The other thing most casual observers didn’t understand is how the distances were measured.  I would have an assistant holding the zero end of a long wind up tape measure.  When the shot hit the pit, he would hold the end of the tape at the rim of the hole made by the shot.  I would be in the ring with the other end and slowly move the tape back and forth over the inside edge of the barrier.  The lowest number that lined up with the barrier ring was the distance recorded.  “Why are you moving that around’” some would ask, “hold it steady or you won’t get the right distance.”  Just the opposite is true – you have to move the tape around to get the right reading.

I may not have lettered in high school track, but I did know how to officiate the event.

     In high school, those of us who didn’t qualify for an event at the conference championship were pressed into service at the meet.  As the host school, we had to move hurdles between races and act as runners between the officials and the scorers table.  I would much rather have been working on the shot put but I got stuck with a corner judge.  These people watch runners and look for any interference caused during the race.  My one and only duty was to stand around and wait for the official to make a call before sending me to report it.  Race after race, nothing unusual happened.  During one of the distance races, the official I was working with turned and said, “Run and report that Number 18 interfered with Number 23 in turn two.”  The official at the scoring table looked up at me like I was crazy:  “Are you sure those were the right numbers?  They are both on the same team.  Why are you telling me this?”  The only answer I had was, “Because he told me to come and tell you that and it isn’t up to me to question what he told me to do.”

     That was the biggest reason I much preferred working at the shot putt pit.  The last big meet in Ontonagon my first year here was for the conference title.  It was held on a Saturday but I had an appointment in Marquette the day before.  The AD was really disappointed when he found out I was going to be out of town.  After much pleading on his account, I told him I could leave early Saturday morning and make it back before the official’s meeting at 9 a.m.  “If you want to meet the rest of us for breakfast, we will be at Syl’s,” he said.  I thanked him but said I would be there in time for the pre-meet meeting, but not necessarily for breakfast. 

     Things worked out just fine time wise, but when I got to the old school gym to get my officials badge, the AD acted surprised to see me.  “Oh, I didn’t see you at breakfast so I assigned so and so to do the shot.”  This was not what I expected.   He thought for a minute and said, “I am short a timer for the sprints and distance events.  You can do that.”  Having never been a timer before, the lead race official gave me a stopwatch and instructions:  “We award points for the top six finishers.  You are the timer for sixth place.  Keep and eye out and when the sixth runner crosses the line, stop your watch and go out on the track and hold them there until the results are recorded.”  It seemed easy enough and as long as I had rearranged my whole weekend to help, it made sense to do something.  How hard could punching a stopwatch be?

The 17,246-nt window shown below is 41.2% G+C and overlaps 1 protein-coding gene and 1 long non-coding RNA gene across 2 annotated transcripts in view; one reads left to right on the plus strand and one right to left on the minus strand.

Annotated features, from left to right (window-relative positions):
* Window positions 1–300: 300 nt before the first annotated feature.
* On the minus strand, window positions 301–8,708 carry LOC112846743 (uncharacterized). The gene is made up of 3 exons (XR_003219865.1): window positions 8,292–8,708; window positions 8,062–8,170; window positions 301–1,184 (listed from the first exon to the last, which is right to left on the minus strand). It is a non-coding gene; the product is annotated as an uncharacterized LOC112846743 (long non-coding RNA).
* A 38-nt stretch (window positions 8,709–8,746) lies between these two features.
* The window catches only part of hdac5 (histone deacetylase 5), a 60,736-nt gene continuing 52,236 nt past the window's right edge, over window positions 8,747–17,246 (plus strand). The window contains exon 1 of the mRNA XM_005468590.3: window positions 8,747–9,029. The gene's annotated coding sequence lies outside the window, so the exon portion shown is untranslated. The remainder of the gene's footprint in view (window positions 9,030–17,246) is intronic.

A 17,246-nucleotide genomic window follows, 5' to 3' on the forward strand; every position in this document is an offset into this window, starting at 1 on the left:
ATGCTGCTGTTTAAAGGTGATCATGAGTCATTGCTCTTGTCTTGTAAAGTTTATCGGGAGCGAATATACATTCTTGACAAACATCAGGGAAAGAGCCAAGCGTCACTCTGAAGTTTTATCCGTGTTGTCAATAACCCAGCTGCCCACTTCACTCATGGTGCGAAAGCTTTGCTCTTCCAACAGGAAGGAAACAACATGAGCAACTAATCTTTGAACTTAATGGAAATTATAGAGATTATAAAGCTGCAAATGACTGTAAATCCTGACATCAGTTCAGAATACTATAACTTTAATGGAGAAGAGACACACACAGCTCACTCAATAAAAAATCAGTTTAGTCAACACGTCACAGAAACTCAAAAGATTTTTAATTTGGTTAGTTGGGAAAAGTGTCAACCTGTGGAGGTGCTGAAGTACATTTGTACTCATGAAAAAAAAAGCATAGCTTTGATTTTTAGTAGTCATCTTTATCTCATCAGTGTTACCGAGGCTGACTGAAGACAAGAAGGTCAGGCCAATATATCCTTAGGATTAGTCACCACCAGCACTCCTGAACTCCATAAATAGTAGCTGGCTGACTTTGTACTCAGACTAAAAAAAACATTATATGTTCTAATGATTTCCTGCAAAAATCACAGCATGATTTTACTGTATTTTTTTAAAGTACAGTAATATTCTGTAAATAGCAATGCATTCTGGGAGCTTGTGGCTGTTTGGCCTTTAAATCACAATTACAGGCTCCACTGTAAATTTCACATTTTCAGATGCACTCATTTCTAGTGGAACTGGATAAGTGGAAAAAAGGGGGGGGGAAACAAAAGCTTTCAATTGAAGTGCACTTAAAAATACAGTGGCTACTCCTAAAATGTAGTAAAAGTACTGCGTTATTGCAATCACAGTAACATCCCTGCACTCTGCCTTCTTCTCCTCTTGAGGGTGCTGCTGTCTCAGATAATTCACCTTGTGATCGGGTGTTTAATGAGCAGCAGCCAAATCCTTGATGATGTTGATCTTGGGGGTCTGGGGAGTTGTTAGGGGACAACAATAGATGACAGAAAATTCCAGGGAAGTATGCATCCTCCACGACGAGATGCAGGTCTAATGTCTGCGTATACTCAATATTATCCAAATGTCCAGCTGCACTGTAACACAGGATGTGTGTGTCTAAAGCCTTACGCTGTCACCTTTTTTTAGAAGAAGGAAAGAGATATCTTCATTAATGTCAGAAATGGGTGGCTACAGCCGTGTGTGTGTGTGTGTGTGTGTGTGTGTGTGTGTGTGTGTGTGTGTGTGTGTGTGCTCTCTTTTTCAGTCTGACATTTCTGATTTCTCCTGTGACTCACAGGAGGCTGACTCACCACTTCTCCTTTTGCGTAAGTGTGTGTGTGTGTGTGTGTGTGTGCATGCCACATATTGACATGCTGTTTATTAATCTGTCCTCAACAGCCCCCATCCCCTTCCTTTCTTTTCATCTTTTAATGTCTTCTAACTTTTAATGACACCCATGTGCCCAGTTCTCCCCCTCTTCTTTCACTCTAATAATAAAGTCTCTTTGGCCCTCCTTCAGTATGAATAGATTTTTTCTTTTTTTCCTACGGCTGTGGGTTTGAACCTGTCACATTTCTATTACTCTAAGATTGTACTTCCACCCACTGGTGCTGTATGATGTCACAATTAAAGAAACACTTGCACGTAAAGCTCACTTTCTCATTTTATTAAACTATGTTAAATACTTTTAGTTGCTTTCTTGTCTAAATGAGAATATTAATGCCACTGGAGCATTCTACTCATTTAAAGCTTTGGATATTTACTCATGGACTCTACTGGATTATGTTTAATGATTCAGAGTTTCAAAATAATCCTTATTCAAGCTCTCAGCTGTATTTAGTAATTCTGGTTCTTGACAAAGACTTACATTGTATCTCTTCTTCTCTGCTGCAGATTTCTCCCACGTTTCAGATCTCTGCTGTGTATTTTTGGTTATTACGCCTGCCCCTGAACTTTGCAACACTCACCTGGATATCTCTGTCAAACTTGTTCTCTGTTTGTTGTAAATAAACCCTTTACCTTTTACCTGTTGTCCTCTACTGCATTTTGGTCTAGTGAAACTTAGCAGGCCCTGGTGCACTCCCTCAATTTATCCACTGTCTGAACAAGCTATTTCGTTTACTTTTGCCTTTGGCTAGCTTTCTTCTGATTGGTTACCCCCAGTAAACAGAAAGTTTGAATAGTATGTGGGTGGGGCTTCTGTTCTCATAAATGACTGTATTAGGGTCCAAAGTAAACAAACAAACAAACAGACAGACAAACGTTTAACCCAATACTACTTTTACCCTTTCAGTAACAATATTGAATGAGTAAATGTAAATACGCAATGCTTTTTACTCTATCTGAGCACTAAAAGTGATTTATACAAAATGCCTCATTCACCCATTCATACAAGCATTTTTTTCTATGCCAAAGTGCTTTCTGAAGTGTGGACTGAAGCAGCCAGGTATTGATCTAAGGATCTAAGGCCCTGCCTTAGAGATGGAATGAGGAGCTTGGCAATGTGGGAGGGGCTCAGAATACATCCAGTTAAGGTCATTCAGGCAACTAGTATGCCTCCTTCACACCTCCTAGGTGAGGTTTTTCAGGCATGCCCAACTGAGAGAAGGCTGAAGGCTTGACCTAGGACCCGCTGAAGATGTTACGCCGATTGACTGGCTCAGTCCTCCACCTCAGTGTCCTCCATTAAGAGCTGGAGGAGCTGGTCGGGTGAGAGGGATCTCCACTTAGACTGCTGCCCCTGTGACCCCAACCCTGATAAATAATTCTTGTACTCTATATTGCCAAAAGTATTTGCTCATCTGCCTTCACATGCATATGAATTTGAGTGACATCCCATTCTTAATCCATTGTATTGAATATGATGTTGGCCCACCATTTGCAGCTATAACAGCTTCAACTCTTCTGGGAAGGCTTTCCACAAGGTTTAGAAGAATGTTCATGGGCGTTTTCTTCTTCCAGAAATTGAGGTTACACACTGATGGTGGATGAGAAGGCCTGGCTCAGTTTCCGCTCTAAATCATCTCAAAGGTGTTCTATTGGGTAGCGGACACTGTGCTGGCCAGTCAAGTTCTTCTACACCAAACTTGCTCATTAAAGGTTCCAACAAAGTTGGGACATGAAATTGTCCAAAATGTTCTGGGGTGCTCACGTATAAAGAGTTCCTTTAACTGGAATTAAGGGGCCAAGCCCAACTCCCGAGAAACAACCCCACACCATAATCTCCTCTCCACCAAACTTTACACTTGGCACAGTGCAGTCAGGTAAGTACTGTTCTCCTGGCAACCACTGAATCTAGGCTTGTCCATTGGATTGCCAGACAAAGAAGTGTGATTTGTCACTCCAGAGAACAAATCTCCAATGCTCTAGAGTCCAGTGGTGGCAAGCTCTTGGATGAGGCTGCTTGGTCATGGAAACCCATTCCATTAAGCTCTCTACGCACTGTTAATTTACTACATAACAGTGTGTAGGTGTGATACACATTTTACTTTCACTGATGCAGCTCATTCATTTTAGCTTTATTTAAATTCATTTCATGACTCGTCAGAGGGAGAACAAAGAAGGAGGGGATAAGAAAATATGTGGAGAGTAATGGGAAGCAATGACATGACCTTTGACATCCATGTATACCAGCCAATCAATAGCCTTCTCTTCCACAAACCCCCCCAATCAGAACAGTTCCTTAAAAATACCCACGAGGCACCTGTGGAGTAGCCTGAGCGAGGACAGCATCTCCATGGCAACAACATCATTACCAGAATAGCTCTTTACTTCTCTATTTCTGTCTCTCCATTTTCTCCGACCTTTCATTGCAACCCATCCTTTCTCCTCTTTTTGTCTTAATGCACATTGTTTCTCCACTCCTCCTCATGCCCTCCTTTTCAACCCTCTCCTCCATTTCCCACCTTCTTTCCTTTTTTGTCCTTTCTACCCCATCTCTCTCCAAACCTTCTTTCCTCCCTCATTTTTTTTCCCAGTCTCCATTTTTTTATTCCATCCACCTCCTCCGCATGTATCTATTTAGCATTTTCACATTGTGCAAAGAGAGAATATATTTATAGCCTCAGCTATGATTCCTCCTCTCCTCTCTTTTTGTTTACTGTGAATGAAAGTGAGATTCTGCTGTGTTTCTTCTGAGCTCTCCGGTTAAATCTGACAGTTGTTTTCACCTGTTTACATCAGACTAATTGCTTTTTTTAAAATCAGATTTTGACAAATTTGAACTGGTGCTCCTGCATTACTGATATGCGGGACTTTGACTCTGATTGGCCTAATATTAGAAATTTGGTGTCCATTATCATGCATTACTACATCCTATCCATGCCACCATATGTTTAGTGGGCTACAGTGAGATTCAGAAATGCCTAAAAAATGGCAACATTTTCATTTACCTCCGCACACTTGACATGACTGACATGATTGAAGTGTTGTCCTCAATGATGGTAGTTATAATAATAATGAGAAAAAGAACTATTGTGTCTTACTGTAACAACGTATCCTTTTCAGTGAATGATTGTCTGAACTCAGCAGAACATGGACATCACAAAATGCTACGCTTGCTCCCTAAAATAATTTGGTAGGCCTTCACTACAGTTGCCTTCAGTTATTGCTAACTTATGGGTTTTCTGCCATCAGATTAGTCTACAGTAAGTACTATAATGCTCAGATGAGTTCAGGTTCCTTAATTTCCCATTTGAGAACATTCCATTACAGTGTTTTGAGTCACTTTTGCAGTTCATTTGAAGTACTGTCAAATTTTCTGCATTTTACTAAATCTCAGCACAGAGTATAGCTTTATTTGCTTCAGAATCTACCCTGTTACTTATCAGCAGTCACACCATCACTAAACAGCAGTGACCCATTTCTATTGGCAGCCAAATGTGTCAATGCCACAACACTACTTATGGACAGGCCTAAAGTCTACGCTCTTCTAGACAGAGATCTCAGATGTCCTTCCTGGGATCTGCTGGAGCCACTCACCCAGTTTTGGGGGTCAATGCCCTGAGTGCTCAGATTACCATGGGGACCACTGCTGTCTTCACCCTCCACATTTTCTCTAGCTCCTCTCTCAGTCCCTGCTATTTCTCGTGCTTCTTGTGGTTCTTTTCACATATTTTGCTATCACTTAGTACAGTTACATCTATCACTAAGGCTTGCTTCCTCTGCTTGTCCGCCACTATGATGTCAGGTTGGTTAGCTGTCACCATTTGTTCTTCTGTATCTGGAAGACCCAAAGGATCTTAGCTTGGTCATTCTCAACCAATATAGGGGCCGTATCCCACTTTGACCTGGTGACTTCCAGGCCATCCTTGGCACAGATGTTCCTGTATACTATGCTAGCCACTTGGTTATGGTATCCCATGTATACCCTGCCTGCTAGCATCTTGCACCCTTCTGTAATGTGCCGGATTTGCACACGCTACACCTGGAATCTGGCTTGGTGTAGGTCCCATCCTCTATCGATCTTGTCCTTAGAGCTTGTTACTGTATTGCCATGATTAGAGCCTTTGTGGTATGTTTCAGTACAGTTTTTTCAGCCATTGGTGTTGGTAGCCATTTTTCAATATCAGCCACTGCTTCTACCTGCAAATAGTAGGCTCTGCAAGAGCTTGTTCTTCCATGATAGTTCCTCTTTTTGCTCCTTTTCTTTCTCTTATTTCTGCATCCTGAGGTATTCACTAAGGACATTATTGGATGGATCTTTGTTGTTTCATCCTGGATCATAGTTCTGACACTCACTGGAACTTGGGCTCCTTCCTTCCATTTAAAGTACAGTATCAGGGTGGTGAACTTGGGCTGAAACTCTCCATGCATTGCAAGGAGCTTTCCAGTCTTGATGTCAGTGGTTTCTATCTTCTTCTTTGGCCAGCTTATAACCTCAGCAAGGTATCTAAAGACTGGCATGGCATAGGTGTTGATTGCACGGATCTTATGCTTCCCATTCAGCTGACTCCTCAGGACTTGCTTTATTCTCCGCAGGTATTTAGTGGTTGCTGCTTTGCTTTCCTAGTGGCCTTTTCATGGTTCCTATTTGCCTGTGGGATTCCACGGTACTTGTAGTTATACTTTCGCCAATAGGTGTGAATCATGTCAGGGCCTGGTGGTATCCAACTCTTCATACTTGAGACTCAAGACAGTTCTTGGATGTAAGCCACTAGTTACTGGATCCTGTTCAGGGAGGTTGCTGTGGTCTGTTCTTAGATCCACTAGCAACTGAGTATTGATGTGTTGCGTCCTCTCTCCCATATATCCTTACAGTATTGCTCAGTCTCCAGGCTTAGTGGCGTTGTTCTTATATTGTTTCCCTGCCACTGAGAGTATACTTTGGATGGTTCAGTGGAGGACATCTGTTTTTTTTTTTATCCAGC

The first couple of races were easy.  There was quite a gap between the top finishers and those who placed 4, 5, and 6.  Then trouble arrived.  In one of the later races, I did my thing and when I got to the sixth place finisher, the fifth place official arrived to claim the same runner saying, “She was fifth.”  The other official pointed to the girl in the next lane and said, “She was in sixth place.”  This was a little confusing because the fifth and sixth place finishers were a good yard apart and I did NOT make a mistake.  I protested mildly and the other official (who was a good deal older than yours truly) called over the head scorer and started to make a fuss about it.  He raised his eyebrow, looked us both over, and then recorded the result the way the older official called it.  This became the second reason officiating track meets went down on my list of priorities (showing up and being told they hadn’t expected me to show up was the first).

     After the final results were announced and everyone was packing up, I crossed paths with the head scorer.  He said, “I know you weren’t wrong in that race placement.  Did you notice the other official happened to switch the finish in favor of a girl from her school’s team?  The couple of points involved were not going to change the finishing order so I let it go.  Both runners got to place and it didn’t affect the final team scoring order.  Thanks for not making a big thing out of it.”  The head scorer’s reputation went up several notches in that conversation, but it made me a little angry that someone would stoop so low to try and influence the outcome of a high school track meet.  Heaven help us if it had made a difference in the final order of finish. 

     With the advent of electronic timing, such shenanigans wouldn’t pass muster these days.  Like the days of the cinder track, stopwatch timing for track meets has gone the way of the dinosaur.  Even with that rather sour ending to my officiating career, I still look back and fondly remember my days as a ‘thin clad’.  All these years later, my friend Dan’s ‘little’ brother Pete (all six foot six of him these days) still reminds me I taught him how to throw the shot put when I was student teaching and he was in seventh grade.

To Piece Video:  Okay, I wasn’t a runner but this seemed to fit, shin splints and all!